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A Reading in Prince Abu al-Hasan Ali bin Mohammed bin Ali Al-Suleihi's Coins (439-459 AH/1047-1066 AD)

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Abstract The study of Islamic coins in Yemen is a difficult field of study because of the complexity of reading the inscriptions on these coins, the lack of studies devoted to explore this wonderful variation of coins, and the numerous states in Yemen characterized by political and ideological plurality. This has turned the field of Islamic coins in Yemen to a fertile field for studying the political and ideological relationships as well as the economic connections. As a result of its strategic trading location, Yemen has become the most prominent commercial stop in the Islamic Ages. In this paper, the researcher studies Prince Abu al-Hasan Ali bin Mohammed bin Ali Al-Suleihi's coin collection, in an attempt to draw a set of historical, political, religious, economic, and archaeological proof through the study of titles and phrases, inscriptions, and weight of coins, especially as Prince Abu Al-Hasan Ali bin Mohammed bin Ali Al-Suleihi was one of the founders of the most influential states in the history of Yemen in the Islamic era. He aslo enjoyed a political and military influence that made Yemen one state for the first time in the Islamic Era. He had political, sectarian, and economic relations with the Fatimid State in Egypt. Prince Abu al-Hasan Ali bin Mohammed bin Ali AL-Suleihi was a Shi'ie following the Ismaili doctrine; the doctrine of the Fatimid State. He also announced the call for the Ismaili Fatimid Imam in Cairo, minted their names on coins, and seized Yemen with their direct support. He depended on the doctrinal influence that the Fatimid State enjoyed in Yemen at the time and its massive military and economic force. This has turned Yemen to a sprawling state with extended influence and power, even in Baghdad; the capital of the Abbasid Sunni State and the enemy of the Ismaili Fatimid State.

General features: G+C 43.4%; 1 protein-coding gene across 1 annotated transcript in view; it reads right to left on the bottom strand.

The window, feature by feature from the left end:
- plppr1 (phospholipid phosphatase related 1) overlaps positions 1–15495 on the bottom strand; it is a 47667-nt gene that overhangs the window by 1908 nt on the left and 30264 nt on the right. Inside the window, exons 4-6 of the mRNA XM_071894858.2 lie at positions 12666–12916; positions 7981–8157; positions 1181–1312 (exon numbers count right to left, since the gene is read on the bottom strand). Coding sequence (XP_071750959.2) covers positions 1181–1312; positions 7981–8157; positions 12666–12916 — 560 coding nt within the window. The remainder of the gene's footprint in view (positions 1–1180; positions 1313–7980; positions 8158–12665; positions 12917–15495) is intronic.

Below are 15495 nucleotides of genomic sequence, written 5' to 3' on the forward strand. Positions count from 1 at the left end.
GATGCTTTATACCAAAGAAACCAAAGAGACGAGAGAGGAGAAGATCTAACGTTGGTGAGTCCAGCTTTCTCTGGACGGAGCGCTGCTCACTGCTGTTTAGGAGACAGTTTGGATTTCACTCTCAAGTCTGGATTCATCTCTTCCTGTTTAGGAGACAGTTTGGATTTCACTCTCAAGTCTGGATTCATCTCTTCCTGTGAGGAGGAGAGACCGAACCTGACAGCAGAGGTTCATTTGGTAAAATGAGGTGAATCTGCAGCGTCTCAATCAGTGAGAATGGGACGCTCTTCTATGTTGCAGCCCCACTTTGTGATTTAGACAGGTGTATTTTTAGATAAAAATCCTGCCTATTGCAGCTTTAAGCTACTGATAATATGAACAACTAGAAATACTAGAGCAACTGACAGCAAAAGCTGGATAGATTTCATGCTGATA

10.1163/2213860910X00215
/content/journals/10.1163/2213860910x00215
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/content/journals/10.1163/2213860910x00215
2010-01-01
2016-12-05

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